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I've been studying for the pGRE for the past couple of weeks (what a load of... nevermind), and one of the questions requires the use of what is apparently deemed the illumination formula, used to calculate the something (I'm assuming something like percentage of photons detected). It is $\frac{\pi r^2}{4 \pi l^2}$, where $r$ is the radius of the detector and $l$ is the length between the point-source of radiation and the detector.

It looks like I'm dividing the area of two circles. If this is indeed a percentage-thing, the numerator is the area of the face of the detector (this could be something like the "amount" of photons detected). Thus, the denominator somehow represents the total number of photons emitted. (But this does not answer the $\frac{1}{4}$ comes from, or why it isn't some function of the arclength of a circle around the point-source.)

Where does this formula come from?

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  • $\begingroup$ Do you know the formula for the surface area of a sphere? $\endgroup$ – DJohnM Feb 7 '15 at 2:33
  • $\begingroup$ @User58220 Oh, damnit! I didn't even think of that. $\endgroup$ – AmagicalFishy Feb 8 '15 at 19:44
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It is an approximation that is ok so long as $l \gg r$.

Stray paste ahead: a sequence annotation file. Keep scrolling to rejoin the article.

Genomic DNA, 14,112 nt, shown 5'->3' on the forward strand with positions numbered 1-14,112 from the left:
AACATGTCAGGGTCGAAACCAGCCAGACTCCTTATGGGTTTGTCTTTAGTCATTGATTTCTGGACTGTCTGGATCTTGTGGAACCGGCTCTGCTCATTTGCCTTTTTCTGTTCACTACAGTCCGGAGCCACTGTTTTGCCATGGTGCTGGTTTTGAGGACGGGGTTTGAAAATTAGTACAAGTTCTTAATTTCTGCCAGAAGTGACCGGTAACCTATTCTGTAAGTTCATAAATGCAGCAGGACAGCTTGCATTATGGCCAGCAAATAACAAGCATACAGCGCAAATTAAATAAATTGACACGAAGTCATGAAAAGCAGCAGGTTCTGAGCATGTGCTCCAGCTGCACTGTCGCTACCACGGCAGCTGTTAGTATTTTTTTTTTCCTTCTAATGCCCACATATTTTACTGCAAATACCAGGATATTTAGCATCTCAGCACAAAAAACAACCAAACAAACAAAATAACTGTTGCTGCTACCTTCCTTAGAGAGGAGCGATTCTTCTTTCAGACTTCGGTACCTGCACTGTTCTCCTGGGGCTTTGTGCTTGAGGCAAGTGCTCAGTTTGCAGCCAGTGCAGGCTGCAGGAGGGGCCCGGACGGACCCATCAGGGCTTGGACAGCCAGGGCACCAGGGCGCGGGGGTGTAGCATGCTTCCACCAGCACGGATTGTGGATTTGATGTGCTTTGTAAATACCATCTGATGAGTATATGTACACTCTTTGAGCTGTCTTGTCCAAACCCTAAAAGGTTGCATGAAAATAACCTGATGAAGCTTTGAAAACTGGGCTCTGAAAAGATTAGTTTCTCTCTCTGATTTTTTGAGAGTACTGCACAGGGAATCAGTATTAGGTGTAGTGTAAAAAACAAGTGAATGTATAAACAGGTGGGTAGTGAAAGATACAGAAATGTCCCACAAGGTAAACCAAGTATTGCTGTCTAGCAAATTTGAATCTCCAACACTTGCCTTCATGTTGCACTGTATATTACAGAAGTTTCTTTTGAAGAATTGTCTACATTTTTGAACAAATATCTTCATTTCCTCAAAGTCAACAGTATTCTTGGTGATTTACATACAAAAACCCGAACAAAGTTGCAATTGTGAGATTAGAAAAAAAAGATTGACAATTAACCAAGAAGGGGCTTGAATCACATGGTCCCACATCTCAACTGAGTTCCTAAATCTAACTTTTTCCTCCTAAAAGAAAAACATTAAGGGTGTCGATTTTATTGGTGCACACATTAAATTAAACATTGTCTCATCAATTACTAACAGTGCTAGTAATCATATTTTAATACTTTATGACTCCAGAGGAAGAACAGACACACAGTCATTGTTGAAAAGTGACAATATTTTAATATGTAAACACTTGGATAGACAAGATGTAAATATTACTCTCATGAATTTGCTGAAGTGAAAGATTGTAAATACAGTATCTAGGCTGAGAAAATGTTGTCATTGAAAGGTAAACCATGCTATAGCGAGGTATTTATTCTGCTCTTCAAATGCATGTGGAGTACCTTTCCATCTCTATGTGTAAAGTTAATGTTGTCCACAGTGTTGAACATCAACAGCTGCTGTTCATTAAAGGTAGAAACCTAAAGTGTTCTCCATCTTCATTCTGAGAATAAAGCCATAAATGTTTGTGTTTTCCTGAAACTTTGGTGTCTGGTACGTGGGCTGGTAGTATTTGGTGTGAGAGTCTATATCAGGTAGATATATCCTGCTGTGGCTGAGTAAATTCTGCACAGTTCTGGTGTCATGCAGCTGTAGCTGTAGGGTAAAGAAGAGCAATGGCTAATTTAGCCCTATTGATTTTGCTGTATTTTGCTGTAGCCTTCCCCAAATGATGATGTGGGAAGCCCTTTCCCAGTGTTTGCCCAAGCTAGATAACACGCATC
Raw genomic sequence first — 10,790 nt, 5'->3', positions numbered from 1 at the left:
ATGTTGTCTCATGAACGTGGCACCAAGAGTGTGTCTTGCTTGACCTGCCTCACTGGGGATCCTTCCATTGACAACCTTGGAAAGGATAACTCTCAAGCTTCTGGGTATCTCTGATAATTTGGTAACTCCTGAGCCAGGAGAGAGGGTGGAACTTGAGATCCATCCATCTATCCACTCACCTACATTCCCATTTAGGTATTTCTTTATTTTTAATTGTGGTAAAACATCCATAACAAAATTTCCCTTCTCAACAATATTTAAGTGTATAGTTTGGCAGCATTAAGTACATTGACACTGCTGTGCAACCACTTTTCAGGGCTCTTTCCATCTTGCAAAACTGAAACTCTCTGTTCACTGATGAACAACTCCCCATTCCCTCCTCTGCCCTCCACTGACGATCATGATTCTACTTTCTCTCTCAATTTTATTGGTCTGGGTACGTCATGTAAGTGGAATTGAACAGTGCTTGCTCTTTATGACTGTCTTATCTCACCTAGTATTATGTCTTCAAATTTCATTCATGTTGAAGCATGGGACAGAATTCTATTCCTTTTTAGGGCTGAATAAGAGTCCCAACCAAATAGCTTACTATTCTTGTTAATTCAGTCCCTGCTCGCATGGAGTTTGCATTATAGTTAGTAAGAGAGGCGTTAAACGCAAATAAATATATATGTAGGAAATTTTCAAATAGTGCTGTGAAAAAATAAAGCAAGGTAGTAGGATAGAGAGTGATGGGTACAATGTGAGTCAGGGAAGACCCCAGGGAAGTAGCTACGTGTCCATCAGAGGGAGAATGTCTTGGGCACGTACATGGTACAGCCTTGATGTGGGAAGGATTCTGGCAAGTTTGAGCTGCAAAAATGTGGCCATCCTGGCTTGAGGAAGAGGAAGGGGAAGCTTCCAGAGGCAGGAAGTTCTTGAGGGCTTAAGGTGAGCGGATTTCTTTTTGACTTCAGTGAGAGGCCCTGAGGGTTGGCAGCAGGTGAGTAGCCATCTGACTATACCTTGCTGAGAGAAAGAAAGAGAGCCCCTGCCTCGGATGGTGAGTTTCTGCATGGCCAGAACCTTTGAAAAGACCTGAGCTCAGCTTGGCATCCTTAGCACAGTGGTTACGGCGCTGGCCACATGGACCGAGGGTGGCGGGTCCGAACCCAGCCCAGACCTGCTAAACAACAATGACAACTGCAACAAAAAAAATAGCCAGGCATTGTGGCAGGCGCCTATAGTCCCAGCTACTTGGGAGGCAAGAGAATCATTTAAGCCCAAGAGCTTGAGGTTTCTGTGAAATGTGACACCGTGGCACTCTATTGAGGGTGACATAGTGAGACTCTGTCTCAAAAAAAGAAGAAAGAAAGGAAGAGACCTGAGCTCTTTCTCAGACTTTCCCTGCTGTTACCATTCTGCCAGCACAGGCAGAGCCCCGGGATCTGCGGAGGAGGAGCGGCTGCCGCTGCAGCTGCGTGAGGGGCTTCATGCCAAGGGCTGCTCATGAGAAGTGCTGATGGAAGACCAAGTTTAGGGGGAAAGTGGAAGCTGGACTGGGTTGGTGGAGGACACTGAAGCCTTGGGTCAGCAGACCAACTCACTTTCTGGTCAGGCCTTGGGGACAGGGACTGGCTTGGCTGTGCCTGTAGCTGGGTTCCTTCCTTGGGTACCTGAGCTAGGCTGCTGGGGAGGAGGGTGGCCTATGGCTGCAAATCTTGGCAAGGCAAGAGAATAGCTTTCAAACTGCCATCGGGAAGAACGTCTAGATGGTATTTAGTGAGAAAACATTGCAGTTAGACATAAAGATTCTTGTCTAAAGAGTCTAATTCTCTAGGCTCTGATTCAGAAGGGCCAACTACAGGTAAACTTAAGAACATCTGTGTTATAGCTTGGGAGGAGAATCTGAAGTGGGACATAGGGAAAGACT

The idea is that your detector will intercept some small fraction on the surface of a sphere of radius $l$, which has a surface area of $4\pi l^2$. If the luminosity $L$ is spread out isotropically over this sphere, then the flux at the edge of the sphere is $L/4\pi l^2$ per unit area.

Strictly speaking, the radiation travels radially outwards, so if you then impose a flat circular detector into the radiation field, it intercepts those rays travelling through the chord defined by the flat surface cutting the edge of the sphere. On the other hand, if $l \gg r$, then we can assume that that each point on the detector is at an identical distance $l$ from the source and so the received illumination is the area of the detector $\pi r^2$, multiplied by the flux at the edge of the sphere defined above.

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Presumably the emitted light is spread out uniformly. In that case at a distance $\ell$ the light is spread out over a sphere with a surface area of $4\pi\ell^2$. If your detector has an area $A$ then the fraction of the light that hits your detector is just $A/(4\pi\ell^2)$.

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